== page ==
The size of the current population residing within Turkmenistan is once more being hotly debated, with the next countrywide census slated for a somewhat distant 2022. Strangely, the country is already being readied for the event, with perhaps such an ample length of time allowing for President Gurbanguly Berdymukhamedow to get his excuses in early, and to ensure the outward flow of citizens to be nipped in the bud.
When secession from the former Soviet Union had been achieved Turkmenistan’s population figure was approximately 3.7 million, which presumably just considered those who remained within its borders and not citizens who had managed to flee the overarching Soviet system.
A 20% spike in population barely half a decade after achieving independence is in my view a credible figure, which allows for repatriation from other regions of the Soviet Union of those, and their families, perhaps exiled under previous regimes, and those returning from overseas to live in a country now free to determine its own destiny. My view is though that such an influx wouldn’t immediately improve Turkmenistan’s birth rate, with many returnees potentially being of older generations.
In March 2006 and 9 months before the death of its first president, Saparmurat Niyazov, Turkmenistan’s population was said to have peaked at 6.79 million, a barely believable increase in 3 million in the space of 15 years. Even allowing for the return of those in self-imposed exile or that not of their own choosing, any subsequent increase in birth rate, which, as previously mentioned would have suffered a time lag because of the age of many returnees, it is highly unlikely that Turkmenistan’s population ballooned by 45-50% between the period of secession and Niyazov’s death in 2006.
Most in the Soviet Union’s former ‘stans’ will have harboured high hopes for the perceived freedoms attached with being unyoked from Moscow, but history always suggests that being careful of what you wish for should always be factored into the initial euphoria attached to achieving independence.
The 90’s was a decade of incredible upheaval within the former Soviet Union, its constituent parts no longer ‘guided’ by an uncompromising overlord intent on, in the main, with respecting the identity of individual republics but not countenancing any insubordination towards or thoughts of independence away from Moscow. In what was a far from ideal system jobs and housing were though a given, even if one had little choice on where to live and work.
Independence quite often came at a price, not only throughout the republics but also within Russia itself. Self-determination allowed anyone with charisma and chutzpah to propel themselves forward as the political strongmen needed to stabilise now independent republics through euphoric but turbulent transitional periods. Writ large into the tacit manifestos of many would-be and eventual presidents were what they could extricate for themselves, in particular natural resources and utilities, once notionally owned by all under a specious Communist system but in actuality rigidly controlled and jealously guarded by the state. The rise of the oligarch was in many ways the back door for presidents to hive off the family silver to those from whom kickbacks would be expected. Almost overnight a system built on stringent state control became available to the highest bidder.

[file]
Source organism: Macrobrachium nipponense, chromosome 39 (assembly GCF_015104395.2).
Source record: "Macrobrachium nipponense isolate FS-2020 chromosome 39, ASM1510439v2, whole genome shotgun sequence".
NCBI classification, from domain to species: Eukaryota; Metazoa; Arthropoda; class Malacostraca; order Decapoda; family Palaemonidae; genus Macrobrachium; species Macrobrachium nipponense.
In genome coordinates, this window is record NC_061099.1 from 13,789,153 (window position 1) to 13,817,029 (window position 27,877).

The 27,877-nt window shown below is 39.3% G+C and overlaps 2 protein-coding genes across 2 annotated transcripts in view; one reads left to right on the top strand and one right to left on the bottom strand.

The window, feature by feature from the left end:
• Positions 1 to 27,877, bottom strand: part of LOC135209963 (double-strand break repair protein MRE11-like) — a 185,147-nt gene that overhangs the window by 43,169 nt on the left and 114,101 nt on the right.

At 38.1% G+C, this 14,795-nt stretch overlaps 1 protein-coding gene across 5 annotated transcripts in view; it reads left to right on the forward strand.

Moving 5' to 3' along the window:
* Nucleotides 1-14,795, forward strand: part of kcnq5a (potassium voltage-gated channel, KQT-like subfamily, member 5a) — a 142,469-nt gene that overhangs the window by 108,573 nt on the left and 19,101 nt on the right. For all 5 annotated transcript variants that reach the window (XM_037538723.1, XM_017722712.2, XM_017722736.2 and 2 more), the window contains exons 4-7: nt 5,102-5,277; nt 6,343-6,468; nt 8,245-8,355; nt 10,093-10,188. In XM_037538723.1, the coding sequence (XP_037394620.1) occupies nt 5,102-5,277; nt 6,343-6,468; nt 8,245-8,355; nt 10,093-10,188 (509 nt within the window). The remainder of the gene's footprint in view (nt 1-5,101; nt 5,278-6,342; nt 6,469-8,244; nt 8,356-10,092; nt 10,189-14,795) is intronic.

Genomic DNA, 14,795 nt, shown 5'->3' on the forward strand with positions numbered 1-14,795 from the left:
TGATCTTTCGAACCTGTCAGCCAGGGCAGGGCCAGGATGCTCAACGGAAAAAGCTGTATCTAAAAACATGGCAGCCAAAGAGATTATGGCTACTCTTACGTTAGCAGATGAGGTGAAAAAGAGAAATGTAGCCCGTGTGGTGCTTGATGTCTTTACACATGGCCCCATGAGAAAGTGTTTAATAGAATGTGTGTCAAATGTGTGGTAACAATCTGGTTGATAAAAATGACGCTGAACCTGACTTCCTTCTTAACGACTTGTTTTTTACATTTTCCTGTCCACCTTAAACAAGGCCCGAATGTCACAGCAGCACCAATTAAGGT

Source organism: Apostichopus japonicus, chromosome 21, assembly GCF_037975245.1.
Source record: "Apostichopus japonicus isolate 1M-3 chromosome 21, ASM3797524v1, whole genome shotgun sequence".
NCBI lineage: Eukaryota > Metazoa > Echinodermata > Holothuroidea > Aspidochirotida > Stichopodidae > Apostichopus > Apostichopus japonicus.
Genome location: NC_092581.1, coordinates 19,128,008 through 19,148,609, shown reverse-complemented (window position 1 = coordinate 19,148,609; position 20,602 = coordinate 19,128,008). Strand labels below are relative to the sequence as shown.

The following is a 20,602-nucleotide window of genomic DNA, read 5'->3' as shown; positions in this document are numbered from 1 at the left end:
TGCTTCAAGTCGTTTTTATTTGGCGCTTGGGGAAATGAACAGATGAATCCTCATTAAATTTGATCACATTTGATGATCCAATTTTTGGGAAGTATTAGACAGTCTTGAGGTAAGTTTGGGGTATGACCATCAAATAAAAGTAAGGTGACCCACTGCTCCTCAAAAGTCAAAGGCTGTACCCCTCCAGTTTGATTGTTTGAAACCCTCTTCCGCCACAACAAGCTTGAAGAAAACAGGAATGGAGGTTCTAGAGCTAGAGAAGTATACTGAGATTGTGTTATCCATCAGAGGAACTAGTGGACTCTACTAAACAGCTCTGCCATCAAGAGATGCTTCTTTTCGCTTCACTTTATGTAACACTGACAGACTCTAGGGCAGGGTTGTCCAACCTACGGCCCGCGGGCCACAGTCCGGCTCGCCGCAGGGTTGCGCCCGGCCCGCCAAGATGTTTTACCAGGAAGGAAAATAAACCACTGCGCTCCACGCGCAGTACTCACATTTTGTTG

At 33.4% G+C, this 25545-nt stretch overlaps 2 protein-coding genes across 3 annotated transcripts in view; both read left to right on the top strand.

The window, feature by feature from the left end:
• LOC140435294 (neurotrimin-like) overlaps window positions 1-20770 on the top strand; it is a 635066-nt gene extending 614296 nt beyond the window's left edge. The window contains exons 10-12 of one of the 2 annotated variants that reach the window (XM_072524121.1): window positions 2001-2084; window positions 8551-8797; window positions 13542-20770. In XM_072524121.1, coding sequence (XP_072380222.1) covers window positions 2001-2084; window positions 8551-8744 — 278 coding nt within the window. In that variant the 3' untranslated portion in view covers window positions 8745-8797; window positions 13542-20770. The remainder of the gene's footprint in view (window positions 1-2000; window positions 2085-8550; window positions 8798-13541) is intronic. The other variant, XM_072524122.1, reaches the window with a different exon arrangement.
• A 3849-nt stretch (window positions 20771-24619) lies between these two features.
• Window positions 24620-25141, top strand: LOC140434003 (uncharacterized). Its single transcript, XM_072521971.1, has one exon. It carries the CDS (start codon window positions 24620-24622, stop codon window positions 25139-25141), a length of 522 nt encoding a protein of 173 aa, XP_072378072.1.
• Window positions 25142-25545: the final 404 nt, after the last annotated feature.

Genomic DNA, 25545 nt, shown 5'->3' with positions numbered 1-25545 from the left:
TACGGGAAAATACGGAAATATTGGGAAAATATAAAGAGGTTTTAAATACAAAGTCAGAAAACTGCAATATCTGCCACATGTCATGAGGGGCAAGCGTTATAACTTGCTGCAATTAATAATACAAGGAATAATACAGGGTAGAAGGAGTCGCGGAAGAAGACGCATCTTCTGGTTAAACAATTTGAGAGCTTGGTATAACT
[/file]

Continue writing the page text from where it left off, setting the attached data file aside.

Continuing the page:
A self-styled charismatic political strongman, incumbent Turkmen president Gurbanguly Berdymukhamedow has done much to live up to the archetypal image of a post-Soviet era dictator. Dressing up his unfettered whims and fancies as being for the good of the country, Arkadag* has turned parts of Turkmenistan into a theme park that nobody will ever use, quite simply because he can, at all times with the country’s chequebook in his back pocket.
Although pursuing a rather specious policy of neutrality with the wider world, Berdymukhamedow is instead isolating his country and attempting to insulate his actions from international condemnation. It is therefore with some irony that whilst the president shows off a Turkmenistan resplendent with infrastructure and facilities that only he could have conceived and brought to fruition, there is little desire to justify their need and cost to a world to be impressed, but kept at arm’s length. Whether he can see it himself, or if in fact Berdymukhamedow cannot grasp what those looking from the outside in have long since realised, is that far from making grand material statements that give the correct impression of Turkmenistan he is merely a deluded fanatic, where substance is in short supply on scratching a very Potemkin-esque surface.